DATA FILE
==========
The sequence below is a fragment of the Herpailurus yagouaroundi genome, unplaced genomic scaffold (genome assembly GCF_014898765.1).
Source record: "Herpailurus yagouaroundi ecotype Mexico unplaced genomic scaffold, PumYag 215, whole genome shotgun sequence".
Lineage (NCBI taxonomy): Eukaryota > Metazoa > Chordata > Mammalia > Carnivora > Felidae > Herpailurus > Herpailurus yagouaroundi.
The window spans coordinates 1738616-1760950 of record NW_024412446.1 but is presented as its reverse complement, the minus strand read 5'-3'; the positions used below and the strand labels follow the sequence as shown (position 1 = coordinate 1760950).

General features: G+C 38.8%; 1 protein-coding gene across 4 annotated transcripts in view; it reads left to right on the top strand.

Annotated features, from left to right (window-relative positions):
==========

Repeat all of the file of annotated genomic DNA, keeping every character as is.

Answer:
The sequence below is a fragment of the Herpailurus yagouaroundi genome, unplaced genomic scaffold (genome assembly GCF_014898765.1).
Source record: "Herpailurus yagouaroundi ecotype Mexico unplaced genomic scaffold, PumYag 215, whole genome shotgun sequence".
Lineage (NCBI taxonomy): Eukaryota > Metazoa > Chordata > Mammalia > Carnivora > Felidae > Herpailurus > Herpailurus yagouaroundi.
The window spans coordinates 1738616-1760950 of record NW_024412446.1 but is presented as its reverse complement, the minus strand read 5'-3'; the positions used below and the strand labels follow the sequence as shown (position 1 = coordinate 1760950).

General features: G+C 38.8%; 1 protein-coding gene across 4 annotated transcripts in view; it reads left to right on the top strand.

Annotated features, from left to right (window-relative positions):